Eagles' free-agent outlook

Posted: March 11, 2014

ON TWITTER over the weekend, " @FakeWIPCaller," a parody account, twice expressed exasperation that the Eagles hadn't yet signed any free agents.

The joke, of course, was about fan impatience; while teams were free to talk to agents for pending unrestricted free agents starting Saturday, the teams can't sign those players until 3 p.m. tomorrow.

It's a long time to wait, and to track rumors. A cynic might suggest that the 3-day "official tampering period" was instituted to give agents a chance to create some buzz around their clients. "League source says teams X, Y and Z have expressed interest . . . "

How much interest?

That picture nearly always remains fuzzy.

It won't necessarily get clearer tomorrow, either, because the Eagles, as has been stated here and nearly everywhere else, probably aren't going to strike any splashy, big-money deals with top free agents, the kind of deals that get announced as soon as free agency starts. They feel, rightly, that such moves rarely pan out. They also feel that they are in a building process, are not one of those veteran teams that becomes a Super Bowl favorite by adding one key piece.

Yes, they have about $24 million in salary-cap space, enough to do just about anything they'd like. And they will sign players - it would be a huge upset if the Birds went into the May draft needing three or four safeties, just to replace departures, or if they didn't add either an outside linebacker with edge-rushing skills, or a defensive lineman. They might root around for offensive-line depth in free agency, as well.

Remember, their draft philosophy is all about feeling free to take the best player on the board for that pick. Looking at their roster right now, especially if safeties Nate Allen, Kurt Coleman and Colt Anderson leave in free agency, there'd be no way to go into the draft with that attitude, especially if the Eagles' plans don't include Patrick Chung. Chung is scheduled to make $3.25 million in the second year of a 3-year deal, and the Eagles would incur a $1 million cap charge by cutting him.

Some Eagles fans are convinced the Birds must sign the top free-agent safety available, Buffalo's Jairus Byrd, who is said to want to be the highest-paid safety in football, at somewhere north of $9 million a year. Paul Domowitch wrote Friday that Byrd is an unlikely Eagles target, and nothing happened over the weekend to change that view. Many observers seem to think Byrd might be headed to Cleveland, where his former Bills defensive coordinator, Mike Pettine, is now the head coach.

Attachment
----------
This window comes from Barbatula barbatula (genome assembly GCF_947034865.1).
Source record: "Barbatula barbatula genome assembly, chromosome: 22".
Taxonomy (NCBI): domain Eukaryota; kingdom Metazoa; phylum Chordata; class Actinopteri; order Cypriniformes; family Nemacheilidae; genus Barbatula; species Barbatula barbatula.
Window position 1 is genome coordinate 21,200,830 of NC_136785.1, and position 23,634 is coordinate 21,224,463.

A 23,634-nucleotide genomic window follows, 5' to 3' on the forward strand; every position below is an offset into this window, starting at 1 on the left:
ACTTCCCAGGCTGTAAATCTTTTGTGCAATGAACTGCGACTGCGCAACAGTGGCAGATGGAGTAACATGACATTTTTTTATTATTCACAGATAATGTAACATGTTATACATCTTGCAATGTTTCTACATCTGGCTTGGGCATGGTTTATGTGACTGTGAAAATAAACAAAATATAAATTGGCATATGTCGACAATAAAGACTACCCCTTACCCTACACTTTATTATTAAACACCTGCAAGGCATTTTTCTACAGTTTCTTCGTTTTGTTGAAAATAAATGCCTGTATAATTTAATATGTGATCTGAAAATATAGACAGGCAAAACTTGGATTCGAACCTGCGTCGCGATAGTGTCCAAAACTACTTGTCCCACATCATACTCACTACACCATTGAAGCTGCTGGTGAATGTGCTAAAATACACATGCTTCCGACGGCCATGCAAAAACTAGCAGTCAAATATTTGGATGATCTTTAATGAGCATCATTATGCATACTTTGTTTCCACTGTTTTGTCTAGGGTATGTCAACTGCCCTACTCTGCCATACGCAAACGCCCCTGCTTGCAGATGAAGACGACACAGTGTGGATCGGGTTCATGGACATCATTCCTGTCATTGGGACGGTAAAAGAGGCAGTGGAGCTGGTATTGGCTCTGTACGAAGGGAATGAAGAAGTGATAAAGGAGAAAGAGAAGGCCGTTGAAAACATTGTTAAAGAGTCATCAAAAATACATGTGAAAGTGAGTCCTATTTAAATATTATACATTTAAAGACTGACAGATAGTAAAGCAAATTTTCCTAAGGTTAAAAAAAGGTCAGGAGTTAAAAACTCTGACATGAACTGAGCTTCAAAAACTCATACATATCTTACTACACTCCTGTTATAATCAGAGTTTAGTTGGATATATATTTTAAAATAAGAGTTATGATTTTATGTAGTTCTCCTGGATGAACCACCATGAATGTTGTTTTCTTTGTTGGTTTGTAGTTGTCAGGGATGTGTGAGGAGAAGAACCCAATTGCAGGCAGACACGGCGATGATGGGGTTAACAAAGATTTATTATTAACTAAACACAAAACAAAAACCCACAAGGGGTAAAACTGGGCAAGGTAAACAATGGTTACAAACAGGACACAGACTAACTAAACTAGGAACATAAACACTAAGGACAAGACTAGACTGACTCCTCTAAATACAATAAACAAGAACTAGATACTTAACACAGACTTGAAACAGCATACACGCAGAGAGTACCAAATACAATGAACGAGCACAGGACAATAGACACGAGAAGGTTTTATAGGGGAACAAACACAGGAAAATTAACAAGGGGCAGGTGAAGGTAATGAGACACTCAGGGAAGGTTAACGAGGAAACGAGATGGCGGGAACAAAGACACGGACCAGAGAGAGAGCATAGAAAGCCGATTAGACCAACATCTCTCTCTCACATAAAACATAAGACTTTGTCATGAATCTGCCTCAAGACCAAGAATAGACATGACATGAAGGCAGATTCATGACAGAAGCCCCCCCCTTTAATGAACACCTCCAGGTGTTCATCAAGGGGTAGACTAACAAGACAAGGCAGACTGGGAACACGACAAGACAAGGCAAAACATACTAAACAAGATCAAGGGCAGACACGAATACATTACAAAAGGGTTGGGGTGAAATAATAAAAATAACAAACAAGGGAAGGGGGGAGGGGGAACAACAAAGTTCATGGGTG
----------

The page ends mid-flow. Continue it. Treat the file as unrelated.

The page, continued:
There has been a great Byrd debate among the fan base. Some people feel that the Eagles' longstanding problem at safety is so profound, they have to do something drastic to fix it, as they did at wide receiver with Terrell Owens in 2004. Other fans wonder whether Byrd, despite his three Pro Bowls, really is a best-in-the-league-level superstar, and whether overpaying him would set a bad precedent on a team that is going to face a financial reckoning with a number of its better young players at this time next year.

Former Colts general manager Bill Polian, now an ESPN analyst, said on a conference call last week that in free agency, you have "essentially, B players who are looking for A money." Roseman said something very similar recently.

There are plenty of safeties other than Byrd, even if none of them has three Pro Bowl appearances. A source close to the situation indicated yesterday the Eagles have shown interest in Mike Mitchell, who hopes to make some money in free agency after playing for the Panthers under a 1-year, $1 million deal.

Mitchell was a Raiders 2009 second-round bust before going to Carolina in 2013, but then he played very well in coverage for a strong defense, helmed by former Eagles defensive coordinator Sean McDermott. Mitchell, 6-foot, 210, notched 3 1/2 sacks and four interceptions for the Panthers, easily career highs. He missed some tackles but also made some impressive hits. He'll turn 27 in June. Mitchell is considered an intelligent player who might have benefited from moving to strong safety to free safety when he left Oakland for Carolina.

New Orleans' Malcolm Jenkins is another high pick who struggled intially. Jenkins was drafted 14th overall in 2009, as a 6-foot, 204-pound corner out of Ohio State, despite running a 4.53 40. He moved to safety a year later, and has earned a reputation as a hard worker with star potential that he hasn't quite realized. Some observers have called him a "tweener" who isn't quite a real good safety or corner.

Miami's Chris Clemons and Indianapolis' Antoine Bethea are other midlevel safeties. There's been no indication of Eagles interest.

The corner market is interesting. There is talent there, including 35-year-old Champ Bailey, and suddenly yesterday, almost-30-year-old Antonio Cromartie, but the Eagles got good bargains in a cheaper 2013 FA market in Cary Williams and Bradley Fletcher, who both had decent seasons. They might be looking more to the draft for an eventual successor to Williams or Fletcher, instead of bringing in someone now at a higher figure to take one of those spots right away.

Early in the weekend, the Eagles were said to be interested in edge rusher Michael Johnson (Cincinnati), but they dropped out of that bidding very quickly, a source said. Higher-profile rusher Lamarr Houston (Oakland) will likely go to the winner of a bidding war, which again does not sound like the Eagles' approach.


Expect the Eagles to bring back punter Donnie Jones once tomorrow arrives and they are allowed to give him more than a 1-year minimum-salary deal . . . Looks like a solid Michael Vick market is forming. Vick ought to be able to get at least the $8 mil over 2 years that Chad Henne got from Jacksonville, $4.5 million guaranteed.

On Twitter: @LesBowen

Blog: ph.ly/Eagletarian

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